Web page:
Aside from repealing Obamacare, some mothers mentioned an uneasiness with foreign policy. “I wish he would have spent more time aligning the U.S. with our allies and less time at Mar-a-Lago,” said Kelli C., mother of three. “I feel we may be in for some tumultuous times with North Korea and the Russia/Syria situation.”

Who’s to Blame For Our Country’s Divisiveness?

This question unleashed the lion. Everyone blamed the media, celebrities, and Democratic politicians.

“I think the country is nuts right now,” said Kelly T., mother of three and an MBA. “The celebrity condemnation of Trump is really frustrating. These people have no idea what they’re talking about. I think it’s embarrassing to our country the way so many public figures ridicule him. How is that going to affect the way other world leaders interact with the U.S.?”

“The media is so far skewed to the Democratic side, the public cannot truly even understand or evaluate the real issues at hand,” said Jackie O. “The media reports matters according to their own biased opinion or that of their respective networks, making it nearly impossible to get the real facts without additional research.”

“Democrats, President Obama, Hillary Clinton, Elizabeth Warren, Chuck Schumer and Nancy Pelosi,” said Diane D. “I really wish Republicans would spend more time calling out their hypocrisy. This is a reason [Trump] got into office, he fights back, but all Republicans should be doing this every day.”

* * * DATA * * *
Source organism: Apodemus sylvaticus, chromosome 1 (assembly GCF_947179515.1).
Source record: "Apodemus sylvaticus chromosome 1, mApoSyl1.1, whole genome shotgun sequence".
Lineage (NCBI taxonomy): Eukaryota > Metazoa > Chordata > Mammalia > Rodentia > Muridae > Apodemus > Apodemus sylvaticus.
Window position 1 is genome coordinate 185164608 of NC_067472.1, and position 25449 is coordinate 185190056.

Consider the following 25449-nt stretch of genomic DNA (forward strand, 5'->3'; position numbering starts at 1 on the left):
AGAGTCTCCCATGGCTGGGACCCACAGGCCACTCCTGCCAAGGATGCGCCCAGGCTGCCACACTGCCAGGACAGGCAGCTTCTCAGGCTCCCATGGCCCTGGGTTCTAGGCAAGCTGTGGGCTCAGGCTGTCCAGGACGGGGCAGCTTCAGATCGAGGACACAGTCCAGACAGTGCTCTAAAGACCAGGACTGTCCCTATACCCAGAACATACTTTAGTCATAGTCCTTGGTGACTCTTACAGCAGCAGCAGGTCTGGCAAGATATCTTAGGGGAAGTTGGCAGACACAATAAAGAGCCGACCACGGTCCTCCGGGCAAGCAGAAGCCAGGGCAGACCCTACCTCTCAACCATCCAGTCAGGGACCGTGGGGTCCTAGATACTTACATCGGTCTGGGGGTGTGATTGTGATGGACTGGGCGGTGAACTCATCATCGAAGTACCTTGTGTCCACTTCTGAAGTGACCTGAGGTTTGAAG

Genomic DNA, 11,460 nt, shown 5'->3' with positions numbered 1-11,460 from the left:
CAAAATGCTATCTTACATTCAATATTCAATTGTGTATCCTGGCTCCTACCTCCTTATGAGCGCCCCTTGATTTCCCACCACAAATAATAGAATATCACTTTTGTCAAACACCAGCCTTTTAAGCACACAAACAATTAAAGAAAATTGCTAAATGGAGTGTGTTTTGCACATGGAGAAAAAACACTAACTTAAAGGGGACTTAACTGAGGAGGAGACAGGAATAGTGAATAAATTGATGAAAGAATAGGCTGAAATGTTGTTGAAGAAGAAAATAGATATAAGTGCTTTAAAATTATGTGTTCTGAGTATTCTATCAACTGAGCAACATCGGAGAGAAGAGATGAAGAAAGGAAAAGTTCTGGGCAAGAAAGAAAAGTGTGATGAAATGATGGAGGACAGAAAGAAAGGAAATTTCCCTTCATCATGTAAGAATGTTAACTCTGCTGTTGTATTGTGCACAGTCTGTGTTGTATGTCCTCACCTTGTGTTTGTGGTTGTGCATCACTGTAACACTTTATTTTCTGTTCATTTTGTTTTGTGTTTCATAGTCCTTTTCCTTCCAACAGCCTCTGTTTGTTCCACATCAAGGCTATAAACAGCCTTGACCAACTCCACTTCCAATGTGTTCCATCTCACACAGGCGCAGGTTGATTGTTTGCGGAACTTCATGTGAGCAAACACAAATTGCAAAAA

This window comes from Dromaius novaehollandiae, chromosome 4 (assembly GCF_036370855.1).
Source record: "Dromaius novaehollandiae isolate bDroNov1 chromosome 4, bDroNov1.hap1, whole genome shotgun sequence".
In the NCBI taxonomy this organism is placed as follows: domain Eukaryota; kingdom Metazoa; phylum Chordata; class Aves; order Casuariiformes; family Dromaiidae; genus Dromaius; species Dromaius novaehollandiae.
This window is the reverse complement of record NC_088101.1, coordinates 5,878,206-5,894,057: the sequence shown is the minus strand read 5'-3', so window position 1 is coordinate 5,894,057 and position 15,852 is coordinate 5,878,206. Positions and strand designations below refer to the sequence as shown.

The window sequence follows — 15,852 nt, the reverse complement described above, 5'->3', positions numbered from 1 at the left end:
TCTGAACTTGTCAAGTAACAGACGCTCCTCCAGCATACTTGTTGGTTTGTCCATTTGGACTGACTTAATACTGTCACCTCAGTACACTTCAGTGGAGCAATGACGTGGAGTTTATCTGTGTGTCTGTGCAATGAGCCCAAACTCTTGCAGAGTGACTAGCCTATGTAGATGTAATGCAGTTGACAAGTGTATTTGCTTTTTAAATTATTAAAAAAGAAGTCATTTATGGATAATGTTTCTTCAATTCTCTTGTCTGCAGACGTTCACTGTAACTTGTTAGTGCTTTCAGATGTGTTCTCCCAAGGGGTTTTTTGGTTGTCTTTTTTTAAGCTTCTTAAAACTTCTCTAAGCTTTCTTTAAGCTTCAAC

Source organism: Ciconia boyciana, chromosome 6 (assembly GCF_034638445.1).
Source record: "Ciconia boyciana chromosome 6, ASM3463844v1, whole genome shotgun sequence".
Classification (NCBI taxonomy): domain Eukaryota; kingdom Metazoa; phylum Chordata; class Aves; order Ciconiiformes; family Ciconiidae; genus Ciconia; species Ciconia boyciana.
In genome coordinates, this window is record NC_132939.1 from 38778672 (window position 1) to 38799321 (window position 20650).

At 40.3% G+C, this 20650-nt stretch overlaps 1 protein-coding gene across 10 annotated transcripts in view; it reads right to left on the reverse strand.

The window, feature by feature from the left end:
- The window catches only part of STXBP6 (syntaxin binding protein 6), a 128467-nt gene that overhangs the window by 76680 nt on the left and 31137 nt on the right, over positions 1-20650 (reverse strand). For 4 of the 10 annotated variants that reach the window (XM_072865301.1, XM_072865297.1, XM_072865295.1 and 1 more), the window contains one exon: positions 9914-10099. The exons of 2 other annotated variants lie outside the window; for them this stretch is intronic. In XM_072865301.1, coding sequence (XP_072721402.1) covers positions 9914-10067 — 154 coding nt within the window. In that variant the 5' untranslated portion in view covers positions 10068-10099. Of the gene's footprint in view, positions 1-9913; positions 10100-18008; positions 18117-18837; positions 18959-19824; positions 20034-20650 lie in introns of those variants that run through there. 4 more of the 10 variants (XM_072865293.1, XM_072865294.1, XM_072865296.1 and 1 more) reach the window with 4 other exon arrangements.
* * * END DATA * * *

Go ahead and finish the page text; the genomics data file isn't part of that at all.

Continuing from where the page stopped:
What Trump’s Administration Should Do Next

It was a mixed bag: repealing Obamacare, tax reform, and stronger immigration policies were high on the list. Some women took aim at Trump’s often cringe-worthy style. “I wish he was more savvy with how he delivers his message,” said Rhonda O, mother of three. “He needs to be more presidential. He comes across as a loose cannon.”

Some mentioned Trump’s tweets: “He needs to really put thought into his tweets or have someone on his staff reviewing before sending them,” said Kelli C.

“Trump needs to control his own messaging because he’s not going to get a fair shake with the media,” said Liz G. “I wish he would have lessened the tweets, or hire a “Tweet Czar” to review before sending them out.”

As For Your Correspondent

Personally, I would give the president a C. He’s made some terrific appointments, particularly Scott Pruitt and Nikki Haley. But key posts at several federal agencies remain unfilled or stocked with Obama holdovers. His executive orders on deregulation—particularly getting rid of onerous, costly environmental rules—are encouraging. I think our enemies are on notice that the Obama era of empty threats is over.

But Trump’s public comments are often hasty, careless, and self-aggrandizing. His communications team is not much better, often stepping on their own message or creating controversy because they are not better prepared. And I am increasingly uncomfortable with the Trump family’s sway in the White House, particularly hiring staff at taxpayer’s expense.

For the most part, I think we feel pretty much the same as we did 100 days ago: nervous, hopeful, and disgusted at the destructive behavior of Democratic party leaders, from Washington to Hollywood. This seems unlikely to change in the next 100 days, or anytime soon.

But something tells me we will be watching fewer Tina Fey movies in the future.

Julie Kelly is a senior contributor to American Greatness and writer from Orland Park, Illinois. She's also been published in the Wall Street Journal, Chicago Tribune, Forbes, and The Hill.